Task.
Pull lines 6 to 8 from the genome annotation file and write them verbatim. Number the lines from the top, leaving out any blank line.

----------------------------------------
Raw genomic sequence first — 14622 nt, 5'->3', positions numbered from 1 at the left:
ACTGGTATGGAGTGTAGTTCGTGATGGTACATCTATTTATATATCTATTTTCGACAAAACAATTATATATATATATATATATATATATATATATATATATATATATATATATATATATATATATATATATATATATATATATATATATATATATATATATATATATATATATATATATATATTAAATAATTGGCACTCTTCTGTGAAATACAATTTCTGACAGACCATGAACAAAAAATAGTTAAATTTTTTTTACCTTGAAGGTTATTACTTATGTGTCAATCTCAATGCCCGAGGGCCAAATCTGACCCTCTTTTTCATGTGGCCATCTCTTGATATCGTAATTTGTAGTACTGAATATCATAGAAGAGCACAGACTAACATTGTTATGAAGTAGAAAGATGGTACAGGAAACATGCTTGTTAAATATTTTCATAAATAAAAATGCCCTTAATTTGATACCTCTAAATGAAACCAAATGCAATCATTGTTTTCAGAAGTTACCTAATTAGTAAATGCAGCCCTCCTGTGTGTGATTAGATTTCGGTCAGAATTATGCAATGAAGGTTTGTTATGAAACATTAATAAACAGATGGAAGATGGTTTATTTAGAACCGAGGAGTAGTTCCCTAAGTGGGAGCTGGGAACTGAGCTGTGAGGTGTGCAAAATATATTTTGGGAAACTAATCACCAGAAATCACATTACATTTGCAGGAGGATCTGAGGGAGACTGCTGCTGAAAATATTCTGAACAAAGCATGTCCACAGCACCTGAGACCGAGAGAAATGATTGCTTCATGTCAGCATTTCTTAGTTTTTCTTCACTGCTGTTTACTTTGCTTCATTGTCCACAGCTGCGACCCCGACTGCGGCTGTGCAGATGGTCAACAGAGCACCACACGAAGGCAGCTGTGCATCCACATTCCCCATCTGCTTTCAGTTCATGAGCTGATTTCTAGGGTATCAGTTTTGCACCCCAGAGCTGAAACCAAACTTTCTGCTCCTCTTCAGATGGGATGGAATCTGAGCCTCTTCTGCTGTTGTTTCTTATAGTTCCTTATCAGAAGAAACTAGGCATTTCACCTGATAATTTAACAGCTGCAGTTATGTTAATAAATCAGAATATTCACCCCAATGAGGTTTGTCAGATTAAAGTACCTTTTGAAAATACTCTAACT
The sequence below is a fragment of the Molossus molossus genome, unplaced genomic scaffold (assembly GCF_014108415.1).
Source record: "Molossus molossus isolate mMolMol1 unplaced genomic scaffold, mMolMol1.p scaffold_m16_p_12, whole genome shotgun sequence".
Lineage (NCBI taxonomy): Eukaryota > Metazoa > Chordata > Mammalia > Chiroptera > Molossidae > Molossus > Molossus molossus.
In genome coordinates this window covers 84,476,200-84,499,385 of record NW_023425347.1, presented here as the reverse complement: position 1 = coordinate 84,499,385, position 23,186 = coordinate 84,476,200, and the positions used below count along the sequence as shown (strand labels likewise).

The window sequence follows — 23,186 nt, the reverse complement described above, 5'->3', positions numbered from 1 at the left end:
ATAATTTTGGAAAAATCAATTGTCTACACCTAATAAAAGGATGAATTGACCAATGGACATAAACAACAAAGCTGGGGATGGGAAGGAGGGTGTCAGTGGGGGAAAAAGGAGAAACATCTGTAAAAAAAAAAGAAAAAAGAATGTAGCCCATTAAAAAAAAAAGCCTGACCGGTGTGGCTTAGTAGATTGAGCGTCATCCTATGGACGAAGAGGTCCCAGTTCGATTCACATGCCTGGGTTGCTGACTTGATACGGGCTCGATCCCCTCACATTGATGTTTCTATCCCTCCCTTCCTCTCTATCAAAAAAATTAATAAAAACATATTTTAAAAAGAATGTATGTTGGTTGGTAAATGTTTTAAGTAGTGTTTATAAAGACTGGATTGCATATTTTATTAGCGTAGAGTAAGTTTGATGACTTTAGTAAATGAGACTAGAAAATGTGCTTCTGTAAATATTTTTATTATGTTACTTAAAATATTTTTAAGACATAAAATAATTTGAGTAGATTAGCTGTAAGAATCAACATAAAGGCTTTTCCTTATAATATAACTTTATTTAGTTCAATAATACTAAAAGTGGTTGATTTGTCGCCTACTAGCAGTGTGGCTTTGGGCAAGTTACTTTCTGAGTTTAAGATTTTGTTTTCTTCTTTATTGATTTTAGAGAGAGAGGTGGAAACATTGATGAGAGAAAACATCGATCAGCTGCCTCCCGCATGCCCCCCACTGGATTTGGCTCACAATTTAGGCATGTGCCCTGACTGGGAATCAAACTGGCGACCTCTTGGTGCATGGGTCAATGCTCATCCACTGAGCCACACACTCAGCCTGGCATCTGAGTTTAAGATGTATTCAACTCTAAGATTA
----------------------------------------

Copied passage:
In genome coordinates this window covers 84,476,200-84,499,385 of record NW_023425347.1, presented here as the reverse complement: position 1 = coordinate 84,499,385, position 23,186 = coordinate 84,476,200, and the positions used below count along the sequence as shown (strand labels likewise).

The window sequence follows — 23,186 nt, the reverse complement described above, 5'->3', positions numbered from 1 at the left end:
ATAATTTTGGAAAAATCAATTGTCTACACCTAATAAAAGGATGAATTGACCAATGGACATAAACAACAAAGCTGGGGATGGGAAGGAGGGTGTCAGTGGGGGAAAAAGGAGAAACATCTGTAAAAAAAAAAGAAAAAAGAATGTAGCCCATTAAAAAAAAAAGCCTGACCGGTGTGGCTTAGTAGATTGAGCGTCATCCTATGGACGAAGAGGTCCCAGTTCGATTCACATGCCTGGGTTGCTGACTTGATACGGGCTCGATCCCCTCACATTGATGTTTCTATCCCTCCCTTCCTCTCTATCAAAAAAATTAATAAAAACATATTTTAAAAAGAATGTATGTTGGTTGGTAAATGTTTTAAGTAGTGTTTATAAAGACTGGATTGCATATTTTATTAGCGTAGAGTAAGTTTGATGACTTTAGTAAATGAGACTAGAAAATGTGCTTCTGTAAATATTTTTATTATGTTACTTAAAATATTTTTAAGACATAAAATAATTTGAGTAGATTAGCTGTAAGAATCAACATAAAGGCTTTTCCTTATAATATAACTTTATTTAGTTCAATAATACTAAAAGTGGTTGATTTGTCGCCTACTAGCAGTGTGGCTTTGGGCAAGTTACTTTCTGAGTTTAAGATTTTGTTTTCTTCTTTATTGATTTTAGAGAGAGAGGTGGAAACATTGATGAGAGAAAACATCGATCAGCTGCCTCCCGCATGCCCCCCACTGGATTTGGCTCACAATTTAGGCATGTGCCCTGACTGGGAATCAAACTGGCGACCTCTTGGTGCATGGGTCAATGCTCATCCACTGAGCCACACACTCAGCCTGGCATCTGAGTTTAAGATGTATTCAACTCTAAGATTA